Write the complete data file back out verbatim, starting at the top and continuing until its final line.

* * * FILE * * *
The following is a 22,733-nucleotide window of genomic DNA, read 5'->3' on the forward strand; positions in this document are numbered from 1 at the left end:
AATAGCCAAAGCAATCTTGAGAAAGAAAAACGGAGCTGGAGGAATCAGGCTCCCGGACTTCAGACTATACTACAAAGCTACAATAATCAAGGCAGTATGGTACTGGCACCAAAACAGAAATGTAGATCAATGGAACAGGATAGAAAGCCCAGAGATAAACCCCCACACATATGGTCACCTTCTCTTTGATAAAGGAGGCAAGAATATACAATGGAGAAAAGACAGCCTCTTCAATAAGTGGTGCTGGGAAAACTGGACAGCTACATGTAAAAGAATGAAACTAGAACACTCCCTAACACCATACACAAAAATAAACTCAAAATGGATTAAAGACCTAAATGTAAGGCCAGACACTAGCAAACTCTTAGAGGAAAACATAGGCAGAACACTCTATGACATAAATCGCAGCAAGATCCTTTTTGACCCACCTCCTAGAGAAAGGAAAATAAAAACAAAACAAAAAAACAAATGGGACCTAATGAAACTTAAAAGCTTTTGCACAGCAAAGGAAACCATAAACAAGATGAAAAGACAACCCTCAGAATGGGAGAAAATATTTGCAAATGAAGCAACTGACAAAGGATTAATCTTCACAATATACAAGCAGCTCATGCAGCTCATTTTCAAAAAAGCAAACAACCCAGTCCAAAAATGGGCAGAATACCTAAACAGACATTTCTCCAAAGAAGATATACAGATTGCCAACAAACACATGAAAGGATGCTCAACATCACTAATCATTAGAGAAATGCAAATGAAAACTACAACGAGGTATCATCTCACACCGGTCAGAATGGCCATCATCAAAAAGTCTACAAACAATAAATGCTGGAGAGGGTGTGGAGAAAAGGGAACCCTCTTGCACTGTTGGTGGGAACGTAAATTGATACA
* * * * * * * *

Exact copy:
The following is a 22,733-nucleotide window of genomic DNA, read 5'->3' on the forward strand; positions in this document are numbered from 1 at the left end:
AATAGCCAAAGCAATCTTGAGAAAGAAAAACGGAGCTGGAGGAATCAGGCTCCCGGACTTCAGACTATACTACAAAGCTACAATAATCAAGGCAGTATGGTACTGGCACCAAAACAGAAATGTAGATCAATGGAACAGGATAGAAAGCCCAGAGATAAACCCCCACACATATGGTCACCTTCTCTTTGATAAAGGAGGCAAGAATATACAATGGAGAAAAGACAGCCTCTTCAATAAGTGGTGCTGGGAAAACTGGACAGCTACATGTAAAAGAATGAAACTAGAACACTCCCTAACACCATACACAAAAATAAACTCAAAATGGATTAAAGACCTAAATGTAAGGCCAGACACTAGCAAACTCTTAGAGGAAAACATAGGCAGAACACTCTATGACATAAATCGCAGCAAGATCCTTTTTGACCCACCTCCTAGAGAAAGGAAAATAAAAACAAAACAAAAAAACAAATGGGACCTAATGAAACTTAAAAGCTTTTGCACAGCAAAGGAAACCATAAACAAGATGAAAAGACAACCCTCAGAATGGGAGAAAATATTTGCAAATGAAGCAACTGACAAAGGATTAATCTTCACAATATACAAGCAGCTCATGCAGCTCATTTTCAAAAAAGCAAACAACCCAGTCCAAAAATGGGCAGAATACCTAAACAGACATTTCTCCAAAGAAGATATACAGATTGCCAACAAACACATGAAAGGATGCTCAACATCACTAATCATTAGAGAAATGCAAATGAAAACTACAACGAGGTATCATCTCACACCGGTCAGAATGGCCATCATCAAAAAGTCTACAAACAATAAATGCTGGAGAGGGTGTGGAGAAAAGGGAACCCTCTTGCACTGTTGGTGGGAACGTAAATTGATACA